For 120,000 diabetics, a simple pin-prick blood test is the difference between life and death. It tells them their blood glucose level, and indicates how much insulin they need to avoid falling ill.
News that a Government agency wants to switch to a new system of testing is "frightening" many with the disease, including Auckland fashion stylist Pebbles Hooper.
Pharmac said changing the brand of meters would save an estimated $10 million a year. However, a new type of insulin pump is likely to cost Pharmac an extra $3 million a year.
Hooper felt she'd been dealt the short straw when she was diagnosed with diabetes aged 19. Now 22, she'd learned to manage her illness but said the prospect of learning to use a new glucose meter - and the concern about whether it would work as well as the one she used - was a stress she and others with diabetes shouldn't have to go through. Hooper, who has non-preventable Type One diabetes, didn't see the need to change blood-test kits.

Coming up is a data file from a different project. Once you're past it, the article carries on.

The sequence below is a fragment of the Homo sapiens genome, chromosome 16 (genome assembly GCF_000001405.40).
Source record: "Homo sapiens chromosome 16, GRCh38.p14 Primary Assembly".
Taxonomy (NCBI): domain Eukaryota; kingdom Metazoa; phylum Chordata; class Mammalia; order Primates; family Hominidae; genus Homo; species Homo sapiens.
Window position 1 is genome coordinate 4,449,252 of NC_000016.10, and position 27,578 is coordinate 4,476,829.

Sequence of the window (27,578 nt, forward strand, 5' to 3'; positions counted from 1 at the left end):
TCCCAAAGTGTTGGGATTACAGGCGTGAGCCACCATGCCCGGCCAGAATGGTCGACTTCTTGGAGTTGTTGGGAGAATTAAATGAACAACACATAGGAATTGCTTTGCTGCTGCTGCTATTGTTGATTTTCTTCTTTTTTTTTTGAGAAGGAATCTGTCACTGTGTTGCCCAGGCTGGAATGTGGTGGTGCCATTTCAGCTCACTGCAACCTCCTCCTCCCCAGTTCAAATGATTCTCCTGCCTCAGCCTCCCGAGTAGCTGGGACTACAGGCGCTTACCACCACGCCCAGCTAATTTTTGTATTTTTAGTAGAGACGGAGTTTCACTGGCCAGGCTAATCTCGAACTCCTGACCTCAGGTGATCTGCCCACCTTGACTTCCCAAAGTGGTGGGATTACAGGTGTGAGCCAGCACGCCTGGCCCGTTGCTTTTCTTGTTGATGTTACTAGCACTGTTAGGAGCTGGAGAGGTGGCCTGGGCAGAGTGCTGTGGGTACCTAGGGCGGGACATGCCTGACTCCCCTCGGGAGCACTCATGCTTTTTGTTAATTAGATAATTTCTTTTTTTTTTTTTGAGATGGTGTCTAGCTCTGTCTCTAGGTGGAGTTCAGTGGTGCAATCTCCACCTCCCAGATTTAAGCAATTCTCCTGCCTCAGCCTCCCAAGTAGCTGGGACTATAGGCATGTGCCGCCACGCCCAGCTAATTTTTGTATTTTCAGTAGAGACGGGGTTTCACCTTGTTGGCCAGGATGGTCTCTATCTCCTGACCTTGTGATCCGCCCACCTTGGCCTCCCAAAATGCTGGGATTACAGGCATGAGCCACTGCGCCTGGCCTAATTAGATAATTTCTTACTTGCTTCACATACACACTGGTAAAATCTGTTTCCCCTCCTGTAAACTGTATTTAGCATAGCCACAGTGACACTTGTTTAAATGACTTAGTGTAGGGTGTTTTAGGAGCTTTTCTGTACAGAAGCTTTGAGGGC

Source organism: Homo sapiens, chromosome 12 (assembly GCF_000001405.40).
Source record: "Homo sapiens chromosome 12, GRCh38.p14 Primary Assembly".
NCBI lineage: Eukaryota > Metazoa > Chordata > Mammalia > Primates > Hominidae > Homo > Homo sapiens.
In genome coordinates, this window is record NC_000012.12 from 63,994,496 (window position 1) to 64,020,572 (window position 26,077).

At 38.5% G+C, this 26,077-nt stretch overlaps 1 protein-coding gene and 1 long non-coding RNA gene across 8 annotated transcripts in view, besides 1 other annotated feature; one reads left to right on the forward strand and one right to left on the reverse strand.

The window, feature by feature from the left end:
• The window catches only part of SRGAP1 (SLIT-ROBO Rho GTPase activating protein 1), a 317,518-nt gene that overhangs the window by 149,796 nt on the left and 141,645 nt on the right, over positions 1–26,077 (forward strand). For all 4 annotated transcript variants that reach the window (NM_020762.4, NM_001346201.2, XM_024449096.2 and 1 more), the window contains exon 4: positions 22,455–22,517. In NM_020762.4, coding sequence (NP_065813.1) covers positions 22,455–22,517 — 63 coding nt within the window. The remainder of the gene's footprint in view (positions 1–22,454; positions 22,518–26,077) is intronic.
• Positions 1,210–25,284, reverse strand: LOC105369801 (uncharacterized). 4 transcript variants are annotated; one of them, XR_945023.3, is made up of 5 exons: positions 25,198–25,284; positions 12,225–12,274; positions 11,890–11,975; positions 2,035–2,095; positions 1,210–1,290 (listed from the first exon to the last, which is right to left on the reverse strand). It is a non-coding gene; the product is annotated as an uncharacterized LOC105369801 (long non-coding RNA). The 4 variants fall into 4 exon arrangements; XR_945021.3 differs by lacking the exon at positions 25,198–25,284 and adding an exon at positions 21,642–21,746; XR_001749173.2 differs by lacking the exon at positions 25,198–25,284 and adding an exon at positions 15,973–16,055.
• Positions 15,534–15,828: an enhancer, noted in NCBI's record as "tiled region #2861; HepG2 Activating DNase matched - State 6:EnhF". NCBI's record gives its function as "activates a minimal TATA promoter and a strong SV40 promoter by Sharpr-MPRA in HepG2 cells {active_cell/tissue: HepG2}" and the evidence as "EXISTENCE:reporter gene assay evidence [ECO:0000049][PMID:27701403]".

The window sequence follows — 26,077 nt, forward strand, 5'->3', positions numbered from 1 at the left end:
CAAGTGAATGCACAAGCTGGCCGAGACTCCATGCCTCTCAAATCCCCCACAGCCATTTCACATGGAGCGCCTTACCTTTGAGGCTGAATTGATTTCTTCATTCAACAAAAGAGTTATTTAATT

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"Changing it will cause huge disruptions for people, especially for families with children," she said. "I know loads of people who it would be a real nightmarish decision to change everything."
Diabetes NZ president Chris Baty said: "There has been a very very strong emotional reaction to this. Essentially they are taking everything known away from people who are required to do blood testing to manage their diabetes. I do think a much better job could have been done to manage the change."
Some people were frightened by the proposed change and needed assurance. She also felt concerned for older people.
Pharmac medical director Dr Peter Moodie said switching to new diabetes blood glucose meters and test strips would save about $10 million a year, but a change to new insulin pumps for the 600 or so people expected to use them would cost the agency an extra $3 million a year.
"The proposals are in a consumer consultation phase at present. No decisions have been made and all feedback will be considered."